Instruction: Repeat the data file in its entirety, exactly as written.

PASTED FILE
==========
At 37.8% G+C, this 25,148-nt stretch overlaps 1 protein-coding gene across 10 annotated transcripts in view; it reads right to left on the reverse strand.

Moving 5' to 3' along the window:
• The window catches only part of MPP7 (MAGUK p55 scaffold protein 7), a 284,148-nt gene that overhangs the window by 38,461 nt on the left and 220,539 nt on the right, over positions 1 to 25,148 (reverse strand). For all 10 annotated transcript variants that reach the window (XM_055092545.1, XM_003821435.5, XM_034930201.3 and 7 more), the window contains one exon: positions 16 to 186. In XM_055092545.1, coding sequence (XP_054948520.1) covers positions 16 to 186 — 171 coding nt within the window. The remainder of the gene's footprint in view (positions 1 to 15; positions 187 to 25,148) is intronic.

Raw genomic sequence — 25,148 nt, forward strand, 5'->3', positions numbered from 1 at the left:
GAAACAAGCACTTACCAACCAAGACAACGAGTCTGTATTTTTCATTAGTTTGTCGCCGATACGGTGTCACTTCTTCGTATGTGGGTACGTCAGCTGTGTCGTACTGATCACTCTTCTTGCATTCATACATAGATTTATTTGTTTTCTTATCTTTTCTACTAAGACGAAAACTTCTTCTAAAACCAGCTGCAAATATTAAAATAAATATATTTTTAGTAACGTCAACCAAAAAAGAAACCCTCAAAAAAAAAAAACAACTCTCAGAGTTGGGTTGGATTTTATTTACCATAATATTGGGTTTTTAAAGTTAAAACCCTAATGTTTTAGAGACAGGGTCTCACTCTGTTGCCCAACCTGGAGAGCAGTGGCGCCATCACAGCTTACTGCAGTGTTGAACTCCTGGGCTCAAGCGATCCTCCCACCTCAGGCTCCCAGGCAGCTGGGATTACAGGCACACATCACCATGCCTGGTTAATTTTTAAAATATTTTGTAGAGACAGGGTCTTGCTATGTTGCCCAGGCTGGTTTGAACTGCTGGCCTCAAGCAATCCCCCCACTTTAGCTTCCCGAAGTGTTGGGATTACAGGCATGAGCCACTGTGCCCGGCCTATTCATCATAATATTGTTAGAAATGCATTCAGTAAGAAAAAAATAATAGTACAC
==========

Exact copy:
At 37.8% G+C, this 25,148-nt stretch overlaps 1 protein-coding gene across 10 annotated transcripts in view; it reads right to left on the reverse strand.

Moving 5' to 3' along the window:
• The window catches only part of MPP7 (MAGUK p55 scaffold protein 7), a 284,148-nt gene that overhangs the window by 38,461 nt on the left and 220,539 nt on the right, over positions 1 to 25,148 (reverse strand). For all 10 annotated transcript variants that reach the window (XM_055092545.1, XM_003821435.5, XM_034930201.3 and 7 more), the window contains one exon: positions 16 to 186. In XM_055092545.1, coding sequence (XP_054948520.1) covers positions 16 to 186 — 171 coding nt within the window. The remainder of the gene's footprint in view (positions 1 to 15; positions 187 to 25,148) is intronic.

Raw genomic sequence — 25,148 nt, forward strand, 5'->3', positions numbered from 1 at the left:
GAAACAAGCACTTACCAACCAAGACAACGAGTCTGTATTTTTCATTAGTTTGTCGCCGATACGGTGTCACTTCTTCGTATGTGGGTACGTCAGCTGTGTCGTACTGATCACTCTTCTTGCATTCATACATAGATTTATTTGTTTTCTTATCTTTTCTACTAAGACGAAAACTTCTTCTAAAACCAGCTGCAAATATTAAAATAAATATATTTTTAGTAACGTCAACCAAAAAAGAAACCCTCAAAAAAAAAAAACAACTCTCAGAGTTGGGTTGGATTTTATTTACCATAATATTGGGTTTTTAAAGTTAAAACCCTAATGTTTTAGAGACAGGGTCTCACTCTGTTGCCCAACCTGGAGAGCAGTGGCGCCATCACAGCTTACTGCAGTGTTGAACTCCTGGGCTCAAGCGATCCTCCCACCTCAGGCTCCCAGGCAGCTGGGATTACAGGCACACATCACCATGCCTGGTTAATTTTTAAAATATTTTGTAGAGACAGGGTCTTGCTATGTTGCCCAGGCTGGTTTGAACTGCTGGCCTCAAGCAATCCCCCCACTTTAGCTTCCCGAAGTGTTGGGATTACAGGCATGAGCCACTGTGCCCGGCCTATTCATCATAATATTGTTAGAAATGCATTCAGTAAGAAAAAAATAATAGTACAC